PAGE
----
I had the opportunity to review Spurgeon’s Sorrows by Zack Eswine recently. I was excited about this for a few reasons. On the one hand, I’ve benefitted from Eswine’s previous work(s). Most notably, Sensing Jesus had a profound impact on me. On the other hand, though, I’ve always been intrigued by Charles Spurgeon. He was a young, restless, reformed pastor before it was cool. There’re not too many works that connect Spurgeon, depression and the reader. So, this volume proved to be an interesting pursuit.
I appreciated the breakdown and opening chapters to orient the reader to the idea of depression. By the way, the work is laid out in 3 big parts: 1) Trying to Understand Depression, 2) Learning How to Help Those Who Suffer from Depression and 3) Learning Helps to Daily Cope with Depression. It’s unfortunate to admit, but many in Christian circles don’t know where to begin or how to engage with someone who’s depressed. We respond in ways like, “Who sinned, this person or their parents?” And, this opening section unpacking how we understand depression is helpful to see where this comes through, all weaved through the preaching and experience of Spurgeon, a pastor in the 19th century.
The rest of the book is most practical: Learning How to Help Those Who Suffer from Depression (with Chapters entitled Diagnosis Doesn’t Cure, Language for our Sorrows, Helps That Harm and Jesus and Depression) as well as past three, Learning Helps to Daily Cope with Depression (and chapters on Promises and Prayers, Natural Helps, Suicide and Choosing Life and the Benefits of Sorrow). My big sweeping summary of these final two sections continues on the momentum I built in the first one. It’s much like this books helps all of us by helping us see that people suffer from depression, it’s not sin and here’s how you can be helped or come along those who need help.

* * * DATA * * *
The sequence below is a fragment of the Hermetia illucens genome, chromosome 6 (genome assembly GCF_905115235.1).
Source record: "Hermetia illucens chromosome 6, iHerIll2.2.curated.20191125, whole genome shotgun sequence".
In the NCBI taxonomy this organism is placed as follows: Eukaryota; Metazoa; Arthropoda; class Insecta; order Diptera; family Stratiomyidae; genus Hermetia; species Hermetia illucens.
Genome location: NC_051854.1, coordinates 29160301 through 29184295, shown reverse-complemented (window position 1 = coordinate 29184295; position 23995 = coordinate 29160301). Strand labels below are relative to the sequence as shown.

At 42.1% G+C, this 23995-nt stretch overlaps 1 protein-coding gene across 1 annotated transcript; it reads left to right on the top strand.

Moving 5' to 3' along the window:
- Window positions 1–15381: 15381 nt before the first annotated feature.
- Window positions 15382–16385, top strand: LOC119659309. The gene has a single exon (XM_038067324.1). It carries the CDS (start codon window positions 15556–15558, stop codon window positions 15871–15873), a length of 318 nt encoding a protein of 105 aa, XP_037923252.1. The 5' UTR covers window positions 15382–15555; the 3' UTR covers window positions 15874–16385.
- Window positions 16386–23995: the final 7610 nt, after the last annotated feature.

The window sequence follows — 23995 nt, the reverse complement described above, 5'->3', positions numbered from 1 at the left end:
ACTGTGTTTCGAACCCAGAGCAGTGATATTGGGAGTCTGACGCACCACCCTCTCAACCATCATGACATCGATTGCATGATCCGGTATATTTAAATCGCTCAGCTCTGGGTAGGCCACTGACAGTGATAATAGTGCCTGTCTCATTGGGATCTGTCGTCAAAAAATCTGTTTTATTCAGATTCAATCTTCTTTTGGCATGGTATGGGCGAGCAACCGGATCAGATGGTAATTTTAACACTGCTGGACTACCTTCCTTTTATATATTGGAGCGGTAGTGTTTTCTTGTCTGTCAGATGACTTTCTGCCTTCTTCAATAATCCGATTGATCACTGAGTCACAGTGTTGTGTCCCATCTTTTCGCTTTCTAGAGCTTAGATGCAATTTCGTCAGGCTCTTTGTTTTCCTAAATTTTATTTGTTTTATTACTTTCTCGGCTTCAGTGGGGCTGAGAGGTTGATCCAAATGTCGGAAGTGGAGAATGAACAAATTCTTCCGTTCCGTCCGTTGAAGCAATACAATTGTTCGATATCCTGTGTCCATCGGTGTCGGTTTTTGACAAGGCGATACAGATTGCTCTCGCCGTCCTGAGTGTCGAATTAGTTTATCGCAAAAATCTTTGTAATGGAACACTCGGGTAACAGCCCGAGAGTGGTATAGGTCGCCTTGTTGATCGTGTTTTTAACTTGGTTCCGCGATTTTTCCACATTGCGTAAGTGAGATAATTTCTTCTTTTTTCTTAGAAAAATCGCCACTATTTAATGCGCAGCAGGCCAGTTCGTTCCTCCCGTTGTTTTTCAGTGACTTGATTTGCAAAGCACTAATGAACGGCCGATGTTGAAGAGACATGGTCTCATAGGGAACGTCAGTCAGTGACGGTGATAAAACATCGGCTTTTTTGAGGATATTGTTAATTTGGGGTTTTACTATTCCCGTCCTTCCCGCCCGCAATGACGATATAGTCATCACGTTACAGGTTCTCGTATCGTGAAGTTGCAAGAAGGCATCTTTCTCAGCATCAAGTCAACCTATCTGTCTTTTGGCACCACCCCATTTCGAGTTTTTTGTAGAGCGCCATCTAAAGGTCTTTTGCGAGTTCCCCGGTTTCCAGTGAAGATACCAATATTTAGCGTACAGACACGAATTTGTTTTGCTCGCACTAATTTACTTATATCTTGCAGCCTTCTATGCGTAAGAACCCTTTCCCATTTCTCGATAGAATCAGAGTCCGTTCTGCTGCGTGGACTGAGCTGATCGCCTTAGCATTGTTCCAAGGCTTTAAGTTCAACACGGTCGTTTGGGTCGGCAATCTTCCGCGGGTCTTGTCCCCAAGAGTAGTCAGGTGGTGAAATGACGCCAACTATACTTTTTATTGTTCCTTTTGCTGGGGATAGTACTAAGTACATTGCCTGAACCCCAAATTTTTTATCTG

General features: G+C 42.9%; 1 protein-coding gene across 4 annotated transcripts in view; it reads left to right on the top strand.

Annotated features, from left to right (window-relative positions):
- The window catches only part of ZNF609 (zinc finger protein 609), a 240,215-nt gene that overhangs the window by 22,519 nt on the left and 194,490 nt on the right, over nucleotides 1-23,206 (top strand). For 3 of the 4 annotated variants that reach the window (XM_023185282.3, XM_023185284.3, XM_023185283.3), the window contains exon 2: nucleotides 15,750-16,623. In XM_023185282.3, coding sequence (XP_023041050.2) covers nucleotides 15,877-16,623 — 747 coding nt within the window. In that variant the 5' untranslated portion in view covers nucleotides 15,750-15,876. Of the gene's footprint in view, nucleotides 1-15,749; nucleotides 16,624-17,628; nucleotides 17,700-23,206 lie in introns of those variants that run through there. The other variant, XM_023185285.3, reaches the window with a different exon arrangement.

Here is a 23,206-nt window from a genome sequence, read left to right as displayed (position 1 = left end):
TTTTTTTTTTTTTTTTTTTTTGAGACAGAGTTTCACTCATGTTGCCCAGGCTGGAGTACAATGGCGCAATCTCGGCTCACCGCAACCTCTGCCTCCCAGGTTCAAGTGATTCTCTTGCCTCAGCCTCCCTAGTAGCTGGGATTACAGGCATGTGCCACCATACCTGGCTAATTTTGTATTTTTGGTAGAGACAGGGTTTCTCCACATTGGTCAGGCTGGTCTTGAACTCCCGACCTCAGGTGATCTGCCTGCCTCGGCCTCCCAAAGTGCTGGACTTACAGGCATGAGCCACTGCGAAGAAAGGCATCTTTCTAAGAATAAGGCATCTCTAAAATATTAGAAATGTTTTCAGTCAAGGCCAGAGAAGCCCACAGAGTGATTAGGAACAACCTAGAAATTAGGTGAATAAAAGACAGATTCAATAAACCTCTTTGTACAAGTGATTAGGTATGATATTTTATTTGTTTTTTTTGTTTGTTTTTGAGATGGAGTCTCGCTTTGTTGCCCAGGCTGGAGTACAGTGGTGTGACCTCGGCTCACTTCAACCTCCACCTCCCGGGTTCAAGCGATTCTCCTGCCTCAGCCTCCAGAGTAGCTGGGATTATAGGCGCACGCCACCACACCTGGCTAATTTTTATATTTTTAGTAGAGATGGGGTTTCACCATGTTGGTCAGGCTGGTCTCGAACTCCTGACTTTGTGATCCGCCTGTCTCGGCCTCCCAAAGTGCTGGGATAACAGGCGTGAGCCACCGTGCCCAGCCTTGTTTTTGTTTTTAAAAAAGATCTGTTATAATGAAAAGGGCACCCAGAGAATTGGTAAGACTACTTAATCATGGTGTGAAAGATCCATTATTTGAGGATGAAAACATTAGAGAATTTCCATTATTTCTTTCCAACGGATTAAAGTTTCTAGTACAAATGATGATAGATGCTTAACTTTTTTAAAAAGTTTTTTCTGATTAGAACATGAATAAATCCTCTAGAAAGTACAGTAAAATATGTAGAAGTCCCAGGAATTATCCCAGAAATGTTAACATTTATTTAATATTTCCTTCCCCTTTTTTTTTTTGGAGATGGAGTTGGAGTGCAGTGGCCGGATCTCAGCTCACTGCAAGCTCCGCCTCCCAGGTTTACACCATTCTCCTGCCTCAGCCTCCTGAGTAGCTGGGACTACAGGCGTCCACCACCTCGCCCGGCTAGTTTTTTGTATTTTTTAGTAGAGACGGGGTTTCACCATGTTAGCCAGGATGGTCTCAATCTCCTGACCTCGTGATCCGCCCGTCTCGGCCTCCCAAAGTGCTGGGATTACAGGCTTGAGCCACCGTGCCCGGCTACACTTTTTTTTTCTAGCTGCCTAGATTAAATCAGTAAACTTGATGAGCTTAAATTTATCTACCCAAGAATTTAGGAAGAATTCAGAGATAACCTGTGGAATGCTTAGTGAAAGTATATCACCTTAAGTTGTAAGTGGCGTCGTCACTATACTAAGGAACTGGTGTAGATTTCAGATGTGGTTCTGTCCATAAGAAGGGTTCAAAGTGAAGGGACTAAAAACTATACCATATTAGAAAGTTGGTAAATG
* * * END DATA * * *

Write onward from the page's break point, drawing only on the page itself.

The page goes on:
All in all, what I’d say about this book is that pastors must read it. We, above all, need to be those who are characterized by grace. Understanding some of the deep heart hurt of people in new ways would be the benefit of this book (with an eye on practical help). Others (not pastors) would be helped as well in knowing and applying some help to those battling depression among us. So many lessons would emerge her for the reader. I would recommend Spurgeon’s Sorrows for your consideration for the good of others.